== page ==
They are terrible. Simple as that.
The volume control is awkward. There’s no clear feedback whether you’re successfully changing it and by what increment. Drawing a circular touch motion on the right ear can _seems_ intuitive (and looks cool in a promo video), but in practice it’s awkward and extremely finicky and imprecise. Bose QC35 and Beats Studio wireless's physical controls beat (no pun) the H9 in this area.
The pause/play controls are the most infuriating. Every pause/play action involves me making several attempts, to hit the center of the touch sensitive area and wait to check if I successfully triggered a pause/play event. Most of the time, it makes me look like an idiot, trying to perfectly aim and repeatedly tap my headphones.
Some of the control choices are just baffling. For example, if you double tap the right can, it’ll redial the most recent phone number that called you (or you called). This feature CANNOT be turned off. With such finicky controls, it’s very easy to accidentally call someone when you don’t intend to (and there is no _obvious_ feedback that you’re calling someone!!!…). Even more baffling is that this feature was included at all. No one that I personally know would find this useful enough to be available and turned on by default. Maybe if you work at a call-center? Seriously. For a company like B&O that takes pride in designing with care, their user interface designers are an embarrassment to the caliber of the brand. With the H9 on your head, be worried and be prepared to accidentally call people more often than you have ever done so in your life.
Why is there no control to activate Siri? Surely siri could dial phone numbers and more…
The track-skipping gesture is ok, but it’s hard to draw a horizontal line sometimes. I would almost say that if there is one control feature of the H9 that is better than the other headphones, it's the skip-track gesture (when it works). It's a smooth straight swipe and very intuitive. But I’ve accidentally turned the ANC on/off when I meant to skip a track or go to the previous one. Think about it. Your head can be straight, or looking down/up. If you swipe just slightly at the wrong angle, it can turn an ANC toggle into a track-skip gesture or vice versa.
My old and worn Beats Studio wireless do a much better job with a steady reliable audio connection than the brand new H9. Specially when outdoors, walking around the city with an H9, I get an experience that reminds me of the finicky Bragi Dash earbuds with strange garbled audio during phone calls or strange artifacts when you're going up and down stairs and there is a lot of movement. These issues are usually quick and not show-stoppers but they’re embarrassing for a $499 headphone when the competition clearly doesn’t exhibit this problem. Please note that with ANC headphones, if you rub the surface of the headphones the built in Mic will pickup some additional sounds. What I'm talking about is not this. It's really noticeable garbled sounds and it becomes clear when you happen to be listening to human speech such as on the phone or listening to a podcast.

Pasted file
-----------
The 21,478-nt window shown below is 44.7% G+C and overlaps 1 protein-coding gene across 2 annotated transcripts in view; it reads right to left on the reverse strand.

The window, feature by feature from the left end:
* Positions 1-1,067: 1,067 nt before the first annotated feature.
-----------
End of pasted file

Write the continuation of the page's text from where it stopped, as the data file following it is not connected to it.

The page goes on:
I didn't run a very scientific test on this, but I wore them on an 8 hour workday constantly streaming music. When I left for home, the battery was at 60%. That's more than adequate for my needs.
+Materials and build precision & quality
+Beautiful design (though this is subjective due to the size)
-Awful interaction feedback from the controls
-Poor comfort during really long use
-Strange rare connection artifacts (mostly noticeable outdoors)
-No hard-shell travel case (The BOSE QC35 has a beautifully compact case in comparison)
I’m hopeful that the controls and connectivity issues can be improved through software updates in the future.
As it stands, I’ll keep the H9 for those times when I need to the best wireless sound at home, or I’m trying to make a fashion statement. For traveling and extra long use the Bose QC35 is my pick. I'm a bit concerned however about the durability of the Bose based on the more flimsy materials and construction. And the Beats Studio wireless… I just have them as a last resort emergency backup these days.
I own other B&O speakers and truly admire their visual design language, material choices, and their commitment to beautiful and honest sound. I do believe that as a company their user interface and usability competency is lacking. For the life of me I still have issues with a simple pause/play on their A9 speaker. These kinds of controls should be stupid simple. Easily operated even if you're intoxicated. The outdoor sound artifacts that I experienced (with my iPhone 7)… I have no explanation or excuse for that. They should be holding themselves to a higher standard of excellence in user experience, considering the price tier of the products they sell.